My expanded response to CNN reporters’ questions about a DeSantis appointee’s endorsement of “Irish slaves” disinformation

Liam Hogan
8 min readAug 6


“What to expect at my hands.” — Oliver Cromwell (1650). Within three years his promise had been reneged on as his administration widened their penal transportation policy in Ireland. Source: From Certaine acts and declarations made by the Ecclesiasticall Congregation of the Archbishops, Bishops, and other prelates met at Clonmacnoise, the 4 day of December 1649. Together with A declaration of the Lord Lieutenant of Ireland (1650)

Last week I was contacted by a CNN journalist about a recent Ron DeSantis appointee who has previously endorsed “Irish slaves” disinformation in an anti-Critical Race Theory broadcast. You can read this report here. Below are the expanded versions of the answers I sent back to help support their work in shining a light on this continuing trend by the Right in the U.S. to deny African American history via historical negationism.

  1. What is the historical basis for the “Irish slaves” myth?

The very real history which the contemporary “Irish slaves” mythos abuses is the Cromwellian policy of forced exile, penal transportation and colonial indentured servitude, which was unleashed by the occupying Parliamentarian forces during, but predominately in the wake of, their military conquest of Confederate and Royalist Ireland (1649–’59).

Transporting POWs to serve a term of indentured servitude in the West Indies was not a new policy for the Parliamentarian government. For instance in the aftermath of the Battle of Preston (1648) we find an order giving Bristol merchants licence to transport upwards of 500 Scottish prisoners to the Plantations.

“…concerning the Disposal of the Scotts Prisoners…It is Ordered…that the Plantations may be first furnished, and then the Service of Venice: And that they that give the best Security be first served…the Gentlemen of Bristoll, according to their Desires, may have Liberty to transport Five hundred, giving the like good Security as others.”

— Journal of the House of Commons, 4 September 1648

The basis for such a policy for the “disposal” of those “burdensome to the State” was discussed soon after the English Civil War broke out in 1642.

“Mr. Rigby, Morley, Holland, Ven, Fountaine, Vassal, Pye, Whitacre, are appointed to consider of the fittest and most convenient way of disposing of such Prisoners as are taken by the Army, and are burdensome to the State, either by sending them to the Indies, or otherwise; and to treat with such Citizens, concerning his Business, as they shall think fit: And have Power to send for Parties, &c.”

— Journal of the House of Commons, 14 October 1642

Initially sporadic numbers of captured Irish soldiers and Royalist English troops were thus shipped to Barbados after Cromwell’s brutal sieges of Irish towns in 1649. This tendency was seized upon by Irish Catholic leaders, who in their Clonmacnoise Decree presented it as evidence that Cromwellian forces were beginning a particular depopulation of the ‘common’ Irish who were to be sent into exile in the Anglo-Caribbean and replaced by English settlers.

“…and for the common sort of people’ towards whom if they show any more moderate usage at the present, it is to no other end but for their private advantage and for the better support of their army, intending at the close of their conquest (if they can effect the same, as God forbid) to root out the commons also, and plant this land with colonies to be brought hither out of England, as witness the number they have already sent hence for the Tobacco Island and put enemies in their places.”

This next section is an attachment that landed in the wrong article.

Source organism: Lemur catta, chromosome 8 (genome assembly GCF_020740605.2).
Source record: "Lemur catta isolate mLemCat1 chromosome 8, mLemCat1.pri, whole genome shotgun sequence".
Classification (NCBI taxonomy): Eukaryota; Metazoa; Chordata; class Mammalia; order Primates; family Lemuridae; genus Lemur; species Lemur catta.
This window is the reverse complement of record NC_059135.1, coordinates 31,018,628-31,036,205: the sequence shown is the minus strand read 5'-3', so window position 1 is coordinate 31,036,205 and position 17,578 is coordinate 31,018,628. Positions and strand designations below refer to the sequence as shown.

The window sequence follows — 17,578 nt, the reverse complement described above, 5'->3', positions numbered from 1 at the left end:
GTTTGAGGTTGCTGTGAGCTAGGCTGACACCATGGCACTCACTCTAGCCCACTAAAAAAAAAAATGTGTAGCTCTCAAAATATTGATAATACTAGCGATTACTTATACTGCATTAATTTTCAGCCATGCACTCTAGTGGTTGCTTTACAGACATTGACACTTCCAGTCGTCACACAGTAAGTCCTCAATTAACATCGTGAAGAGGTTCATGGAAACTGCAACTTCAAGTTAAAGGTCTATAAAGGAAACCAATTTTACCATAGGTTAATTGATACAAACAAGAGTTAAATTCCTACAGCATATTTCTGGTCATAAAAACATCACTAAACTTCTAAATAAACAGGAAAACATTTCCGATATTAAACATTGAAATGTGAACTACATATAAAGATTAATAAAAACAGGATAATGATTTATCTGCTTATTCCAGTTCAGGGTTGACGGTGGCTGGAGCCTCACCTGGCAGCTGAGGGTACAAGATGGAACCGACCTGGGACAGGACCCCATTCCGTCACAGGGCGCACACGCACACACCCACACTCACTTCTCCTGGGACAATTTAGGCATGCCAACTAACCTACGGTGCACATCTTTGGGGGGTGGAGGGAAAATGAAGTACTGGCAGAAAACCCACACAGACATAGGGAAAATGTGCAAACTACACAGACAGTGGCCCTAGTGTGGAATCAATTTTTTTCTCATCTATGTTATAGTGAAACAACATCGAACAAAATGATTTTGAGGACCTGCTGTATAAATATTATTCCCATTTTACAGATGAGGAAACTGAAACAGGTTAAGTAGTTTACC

— Catholic Ecclesiastical Congregation of Ireland, 4 December 1649

Cromwell in response tried to assure the Irish people in 1650 that only those “ready to run to arms by the instigation of their Clergy or otherwise” would be at risk of being sent to the “Tobacco islands”. But while their transportation policy in Ireland never approached that feared by the Irish Catholic Ecclesiastical Congregation, either in purpose or in scale, it soon morphed into something much more exploitative and less discriminating in its selection of victims than solely captured soldiers and Tory rebels.

As such Cromwell’s own words soon turned to dust as the focus and scope of transportation changed dramatically in 1653. It was expanded by the Commonwealth occupation forces to include those destitute in Ireland, their destination was the American colonies, their fate was indentured servitude, and coercion was now the policy’s defining characteristic. The application of this policy in Ireland was essentially a radical and colonial abuse of the English Poor Law of 1601, which was originally passed to provide relief for those unable to work but also sought to impose social control by criminalising adult “idleness” and vagabondage. Cromwell’s endorsement of this policy shift can be observed in his letter to Charles Fleetwood, then the Lord Deputy of Ireland, in early 1654 wherein he petitioned on behalf of Bristol merchants to allow them to transport “Irish tories” and “idle and vagrant persons” to the plantations.

Some merchants of the city of Bristol having petitioned to me for licence to transport 400 of the Irish Tories, and such other idle and vagrant persons as may be thought fittest to be spared out of Ireland, for planting of the Caribbee Islands, which address of theirs I do recommend to your consideration that their desire therein may be granted in such a way as to you shall seem fit and expedient.

Oliver Cromwell to Charles Fleetwood, 30 January 1654

Thus from 1653 to 1657 “vagrants” were specifically ordered to be transported to the West Indies from Tipperary, Waterford, Wexford, Kilkenny, Carlow, Galway, Limerick, Cork and Dublin. The order to ship “disorderly persons” from Ireland to the American colonies was only rescinded by the Council of State in March 1657 because of its repeated abuse by merchants. This was of little comfort to those already shipped across the Atlantic and sold into years of oppressive servitude and unpaid labour to the sole benefit of the planter class in the Anglo-American world. We do not know how many were sent but several thousand is both possible and likely.